Similar treatment of charging exiting consumers who switch supplier, for cross-subsidy and other losses or inefficiencies of the existing discom, may not result in a different outcome. One wonders why the fate of multiple suppliers would be any different than for open access. This lacuna could have been addressed to some extent via direct benefit transfer of cross-subsidy to consumers - a provision that was present in earlier drafts of the Bill, but has been subsequently removed.

Service obligations, purchase agreements

Yet another missing piece is the treatment of universal service obligation (USO) of discoms and the long-term power purchase agreements (PPAs) that they are already tied into. Would the new suppliers share USO responsibility with existing discoms and how much freedom they would have in sourcing power from alternative sources other than existing PPA generators, is unaddressed for the time being.

Industry experts also have doubts on further centralisation and scope of reforms.

“Federal regulation and overreach is not a panacea for all ills - for instance grant of distribution licenses from the CERC may turn out to be problematic. Additionally, some provisions may be practically unfeasible or difficult to implement, such as reduction in time for processing tariff petitions, sale of power to third parties in case of insufficient or absent payment security etc,” Menon said.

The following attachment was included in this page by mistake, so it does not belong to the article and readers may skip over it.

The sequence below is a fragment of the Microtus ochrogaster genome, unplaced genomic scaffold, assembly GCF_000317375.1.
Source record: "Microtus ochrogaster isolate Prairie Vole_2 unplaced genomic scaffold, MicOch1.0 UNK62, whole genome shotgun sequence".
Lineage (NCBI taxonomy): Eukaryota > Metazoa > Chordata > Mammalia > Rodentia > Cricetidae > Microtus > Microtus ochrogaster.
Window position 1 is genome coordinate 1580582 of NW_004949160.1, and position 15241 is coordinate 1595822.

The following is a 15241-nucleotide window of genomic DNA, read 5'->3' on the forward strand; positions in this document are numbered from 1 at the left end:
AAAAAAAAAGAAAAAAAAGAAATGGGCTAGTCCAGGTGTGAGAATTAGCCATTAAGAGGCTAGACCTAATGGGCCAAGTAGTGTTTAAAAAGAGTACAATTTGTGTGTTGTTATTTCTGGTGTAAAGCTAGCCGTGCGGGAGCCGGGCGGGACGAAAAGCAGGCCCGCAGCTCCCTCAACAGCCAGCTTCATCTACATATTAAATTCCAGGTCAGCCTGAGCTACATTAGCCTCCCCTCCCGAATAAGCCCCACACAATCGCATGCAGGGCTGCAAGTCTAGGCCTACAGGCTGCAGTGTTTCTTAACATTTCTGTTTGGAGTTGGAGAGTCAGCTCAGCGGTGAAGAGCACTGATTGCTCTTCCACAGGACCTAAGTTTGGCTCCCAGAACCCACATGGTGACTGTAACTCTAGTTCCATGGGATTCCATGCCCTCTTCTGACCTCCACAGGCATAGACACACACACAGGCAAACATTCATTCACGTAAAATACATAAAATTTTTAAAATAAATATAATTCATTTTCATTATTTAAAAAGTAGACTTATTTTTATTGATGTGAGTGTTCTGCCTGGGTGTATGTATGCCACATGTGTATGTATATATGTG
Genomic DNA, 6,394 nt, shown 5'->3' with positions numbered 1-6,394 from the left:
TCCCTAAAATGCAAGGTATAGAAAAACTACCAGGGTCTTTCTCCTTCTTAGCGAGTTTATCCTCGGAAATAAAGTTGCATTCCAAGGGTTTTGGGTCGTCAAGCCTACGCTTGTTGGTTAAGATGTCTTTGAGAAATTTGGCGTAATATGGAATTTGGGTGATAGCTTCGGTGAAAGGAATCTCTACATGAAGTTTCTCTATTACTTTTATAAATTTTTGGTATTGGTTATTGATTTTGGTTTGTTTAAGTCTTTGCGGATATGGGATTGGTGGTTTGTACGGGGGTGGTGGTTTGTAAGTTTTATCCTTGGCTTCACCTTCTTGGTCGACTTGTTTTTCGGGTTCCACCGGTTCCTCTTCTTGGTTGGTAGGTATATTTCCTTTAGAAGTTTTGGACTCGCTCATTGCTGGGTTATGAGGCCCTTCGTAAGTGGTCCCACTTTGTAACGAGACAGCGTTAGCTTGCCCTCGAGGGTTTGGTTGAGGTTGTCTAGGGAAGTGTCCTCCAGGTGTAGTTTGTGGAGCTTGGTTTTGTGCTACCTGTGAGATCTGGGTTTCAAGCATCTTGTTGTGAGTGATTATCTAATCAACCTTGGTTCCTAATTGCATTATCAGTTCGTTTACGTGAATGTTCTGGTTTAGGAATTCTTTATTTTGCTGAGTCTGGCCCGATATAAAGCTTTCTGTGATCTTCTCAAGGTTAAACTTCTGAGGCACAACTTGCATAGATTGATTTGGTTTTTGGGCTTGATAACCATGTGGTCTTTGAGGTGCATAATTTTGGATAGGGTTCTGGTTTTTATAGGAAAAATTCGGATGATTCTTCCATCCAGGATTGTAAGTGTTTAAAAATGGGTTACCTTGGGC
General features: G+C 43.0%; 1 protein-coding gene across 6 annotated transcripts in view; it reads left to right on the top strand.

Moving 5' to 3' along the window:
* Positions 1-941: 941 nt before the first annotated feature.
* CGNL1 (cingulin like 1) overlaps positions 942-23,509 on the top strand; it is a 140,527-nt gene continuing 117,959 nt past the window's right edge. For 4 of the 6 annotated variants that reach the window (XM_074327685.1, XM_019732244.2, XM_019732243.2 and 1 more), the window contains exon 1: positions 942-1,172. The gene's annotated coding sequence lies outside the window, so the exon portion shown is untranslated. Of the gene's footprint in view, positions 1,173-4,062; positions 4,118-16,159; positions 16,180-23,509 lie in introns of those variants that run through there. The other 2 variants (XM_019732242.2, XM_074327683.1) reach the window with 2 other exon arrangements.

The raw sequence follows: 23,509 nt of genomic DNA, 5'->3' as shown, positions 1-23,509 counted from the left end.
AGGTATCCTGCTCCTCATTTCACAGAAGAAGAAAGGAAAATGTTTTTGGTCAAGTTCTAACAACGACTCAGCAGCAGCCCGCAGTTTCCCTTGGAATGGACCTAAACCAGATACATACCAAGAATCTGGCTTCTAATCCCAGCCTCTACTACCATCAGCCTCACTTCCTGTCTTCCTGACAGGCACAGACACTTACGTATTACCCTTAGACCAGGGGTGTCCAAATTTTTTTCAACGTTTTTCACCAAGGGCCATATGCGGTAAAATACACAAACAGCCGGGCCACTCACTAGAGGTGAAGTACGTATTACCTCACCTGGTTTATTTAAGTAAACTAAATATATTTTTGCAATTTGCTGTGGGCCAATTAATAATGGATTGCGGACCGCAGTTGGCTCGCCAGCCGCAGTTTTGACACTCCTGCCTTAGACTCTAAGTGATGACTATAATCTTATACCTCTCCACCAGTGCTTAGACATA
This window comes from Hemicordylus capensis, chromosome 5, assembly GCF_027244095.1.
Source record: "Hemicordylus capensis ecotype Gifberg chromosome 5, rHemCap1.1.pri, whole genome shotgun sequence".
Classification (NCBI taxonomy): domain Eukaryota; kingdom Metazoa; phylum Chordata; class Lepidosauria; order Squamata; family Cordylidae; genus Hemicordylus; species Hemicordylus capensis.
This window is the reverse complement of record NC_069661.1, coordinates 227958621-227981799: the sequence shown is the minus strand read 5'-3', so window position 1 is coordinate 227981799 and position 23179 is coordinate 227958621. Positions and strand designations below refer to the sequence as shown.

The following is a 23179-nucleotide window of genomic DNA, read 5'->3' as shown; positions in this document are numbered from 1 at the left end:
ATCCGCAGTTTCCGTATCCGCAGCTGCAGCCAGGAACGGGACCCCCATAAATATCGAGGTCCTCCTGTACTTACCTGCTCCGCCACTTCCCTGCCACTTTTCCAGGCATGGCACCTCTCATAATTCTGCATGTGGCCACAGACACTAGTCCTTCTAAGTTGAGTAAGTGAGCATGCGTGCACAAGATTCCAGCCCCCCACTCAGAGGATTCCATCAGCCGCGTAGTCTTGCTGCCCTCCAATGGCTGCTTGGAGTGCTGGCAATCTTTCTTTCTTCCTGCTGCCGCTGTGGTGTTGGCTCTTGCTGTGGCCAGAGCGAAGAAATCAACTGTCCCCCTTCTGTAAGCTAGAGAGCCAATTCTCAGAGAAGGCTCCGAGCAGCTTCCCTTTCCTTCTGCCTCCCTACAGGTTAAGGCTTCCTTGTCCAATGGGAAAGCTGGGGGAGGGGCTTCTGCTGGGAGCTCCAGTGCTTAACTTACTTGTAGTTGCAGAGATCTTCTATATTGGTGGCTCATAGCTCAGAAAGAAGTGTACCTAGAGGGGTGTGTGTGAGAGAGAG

“What is missing besides the central versus state control debate, is that aspects related to how to bring in a higher share of renewable energy in the mix and increased digital technology penetration of power management of the utility business to the policies rather than mandate under the law,” said Kumar of PTC.

Similar views are echoed by Reji Kumar Pillai, who is the President of India Smart Grid Forum, a public-private partnership initiative of the government of India.

“India has a target of 500 GW renewable energy by 2030. The grid with more than 50% of intermittent renewable energy resources requires entirely different set of tools and operating philosophy which is not delineated in the new Bill. It should encourage important interventions to make the grid more flexible, such as peer-to-peer trading of green electricity, kWh-scale renewable energy certificates to be traded in near-real time on blockchain platforms, carbon markets, stronger regulations to displace diesel generating sets with battery energy storage systems and others,” Pillai said.

Calling for fresh thinking in the context of energy transition challenges, Pillai said: “The new electricity bill is in the work for the last 10 years and had several revisions. The authors of the new Bill are the usual suspects with baggage of the 20th century grid era. The evolving grid of 21st century is witnessing two-way power flows. The Bill is oblivious of the digitisation and cyber security related aspects and needs a thorough review to make it appropriate for the new age digital utilities.”